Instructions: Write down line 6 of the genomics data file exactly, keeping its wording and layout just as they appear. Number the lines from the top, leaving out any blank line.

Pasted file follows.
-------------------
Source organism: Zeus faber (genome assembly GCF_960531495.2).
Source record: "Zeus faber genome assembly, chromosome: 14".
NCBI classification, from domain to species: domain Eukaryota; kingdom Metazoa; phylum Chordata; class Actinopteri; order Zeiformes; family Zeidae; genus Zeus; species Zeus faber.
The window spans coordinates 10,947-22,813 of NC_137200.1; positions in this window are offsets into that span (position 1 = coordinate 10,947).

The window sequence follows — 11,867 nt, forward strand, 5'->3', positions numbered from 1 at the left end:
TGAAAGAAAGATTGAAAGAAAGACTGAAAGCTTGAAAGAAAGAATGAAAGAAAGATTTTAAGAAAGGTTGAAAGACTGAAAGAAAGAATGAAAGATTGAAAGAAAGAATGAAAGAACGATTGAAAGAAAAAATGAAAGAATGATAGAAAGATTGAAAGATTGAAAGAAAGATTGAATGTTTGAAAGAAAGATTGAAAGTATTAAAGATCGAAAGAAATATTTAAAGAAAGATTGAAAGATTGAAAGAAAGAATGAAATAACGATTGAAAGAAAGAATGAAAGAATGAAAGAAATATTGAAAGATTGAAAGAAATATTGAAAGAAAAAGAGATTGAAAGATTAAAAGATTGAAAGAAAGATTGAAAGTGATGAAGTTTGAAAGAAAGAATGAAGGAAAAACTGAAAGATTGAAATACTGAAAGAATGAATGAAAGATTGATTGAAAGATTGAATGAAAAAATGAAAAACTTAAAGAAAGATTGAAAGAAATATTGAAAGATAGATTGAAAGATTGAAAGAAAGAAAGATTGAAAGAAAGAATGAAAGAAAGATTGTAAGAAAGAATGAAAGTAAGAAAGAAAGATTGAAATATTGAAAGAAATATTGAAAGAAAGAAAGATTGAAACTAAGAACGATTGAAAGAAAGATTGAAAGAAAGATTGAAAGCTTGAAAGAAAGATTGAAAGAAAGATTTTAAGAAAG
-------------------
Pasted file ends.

TGAAAGAAAGATTGAAAGAAAGACTGAAAGCTTGAAAGAAAGAATGAAAGAAAGATTTTAAGAAAGGTTGAAAGACTGAAAGAAAGAATGAAAGATTGAAAGAAAGAATGAAAGAACGATTGAAAGAAAAAATGAAAGAATGATAGAAAGATTGAAAGATTGAAAGAAAGATTGAATGTTTGAAAGAAAGATTGAAAGTATTAAAGATCGAAAGAAATATTTAAAGAAAGATTGAAAGATTGAAAGAAAGAATGAAATAACGATTGAAAGAAAGAATGAAAGAATGAAAGAAATATTGAAAGATTGAAAGAAATATTGAAAGAAAAAGAGATTGAAAGATTAAAAGATTGAAAGAAAGATTGAAAGTGATGAAGTTTGAAAGAAAGAATGAAGGAAAAACTGAAAGATTGAAATACTGAAAGAATGAATGAAAGATTGATTGAAAGATTGAATGAAAAAATGAAAAACTTAAAGAAAGATTGAAAGAAATATTGAAAGATAGATTGAAAGATTGAAAGAAAGAAAGATTGAAAGAAAGAATGAAAGAAAGATTGTAAGAAAGAATGAAAGTAAGAAAGAAAGATTGAAATATTGAAAGAAATATTGAAAGAAAGAAAGATTGAAACTAAGAACGATTGAAAGAAAGATTGAAAGAAAGATTGAAAGCTTGAAAGAAAGATTGAAAGAAAGATTTTAAGAAAG